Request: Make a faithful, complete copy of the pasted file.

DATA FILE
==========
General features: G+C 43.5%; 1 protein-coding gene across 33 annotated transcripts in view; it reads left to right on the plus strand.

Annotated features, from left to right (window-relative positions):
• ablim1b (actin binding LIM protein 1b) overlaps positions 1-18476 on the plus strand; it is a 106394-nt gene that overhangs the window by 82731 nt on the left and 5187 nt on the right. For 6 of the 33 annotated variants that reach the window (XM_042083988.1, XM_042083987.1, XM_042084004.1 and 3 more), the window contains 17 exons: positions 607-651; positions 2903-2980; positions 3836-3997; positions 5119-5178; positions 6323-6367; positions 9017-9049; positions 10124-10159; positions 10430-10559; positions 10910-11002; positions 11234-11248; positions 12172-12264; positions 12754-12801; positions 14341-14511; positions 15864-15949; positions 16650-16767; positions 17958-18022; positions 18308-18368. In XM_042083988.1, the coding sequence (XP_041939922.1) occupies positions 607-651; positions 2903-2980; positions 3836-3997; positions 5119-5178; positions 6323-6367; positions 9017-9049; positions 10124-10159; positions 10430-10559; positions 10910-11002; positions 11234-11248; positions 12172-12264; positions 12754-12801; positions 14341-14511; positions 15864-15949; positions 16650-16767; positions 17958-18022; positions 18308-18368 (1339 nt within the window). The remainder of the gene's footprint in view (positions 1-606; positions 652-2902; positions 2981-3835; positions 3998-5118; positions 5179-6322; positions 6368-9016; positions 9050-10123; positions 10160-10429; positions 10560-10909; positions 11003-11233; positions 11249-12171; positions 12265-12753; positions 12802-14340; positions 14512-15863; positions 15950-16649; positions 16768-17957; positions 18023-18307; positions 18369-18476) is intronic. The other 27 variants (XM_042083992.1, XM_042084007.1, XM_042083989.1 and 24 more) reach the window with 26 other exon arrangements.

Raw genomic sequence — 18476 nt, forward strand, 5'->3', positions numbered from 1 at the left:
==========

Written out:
General features: G+C 43.5%; 1 protein-coding gene across 33 annotated transcripts in view; it reads left to right on the plus strand.

Annotated features, from left to right (window-relative positions):
• ablim1b (actin binding LIM protein 1b) overlaps positions 1-18476 on the plus strand; it is a 106394-nt gene that overhangs the window by 82731 nt on the left and 5187 nt on the right. For 6 of the 33 annotated variants that reach the window (XM_042083988.1, XM_042083987.1, XM_042084004.1 and 3 more), the window contains 17 exons: positions 607-651; positions 2903-2980; positions 3836-3997; positions 5119-5178; positions 6323-6367; positions 9017-9049; positions 10124-10159; positions 10430-10559; positions 10910-11002; positions 11234-11248; positions 12172-12264; positions 12754-12801; positions 14341-14511; positions 15864-15949; positions 16650-16767; positions 17958-18022; positions 18308-18368. In XM_042083988.1, the coding sequence (XP_041939922.1) occupies positions 607-651; positions 2903-2980; positions 3836-3997; positions 5119-5178; positions 6323-6367; positions 9017-9049; positions 10124-10159; positions 10430-10559; positions 10910-11002; positions 11234-11248; positions 12172-12264; positions 12754-12801; positions 14341-14511; positions 15864-15949; positions 16650-16767; positions 17958-18022; positions 18308-18368 (1339 nt within the window). The remainder of the gene's footprint in view (positions 1-606; positions 652-2902; positions 2981-3835; positions 3998-5118; positions 5179-6322; positions 6368-9016; positions 9050-10123; positions 10160-10429; positions 10560-10909; positions 11003-11233; positions 11249-12171; positions 12265-12753; positions 12802-14340; positions 14512-15863; positions 15950-16649; positions 16768-17957; positions 18023-18307; positions 18369-18476) is intronic. The other 27 variants (XM_042083992.1, XM_042084007.1, XM_042083989.1 and 24 more) reach the window with 26 other exon arrangements.

Raw genomic sequence — 18476 nt, forward strand, 5'->3', positions numbered from 1 at the left: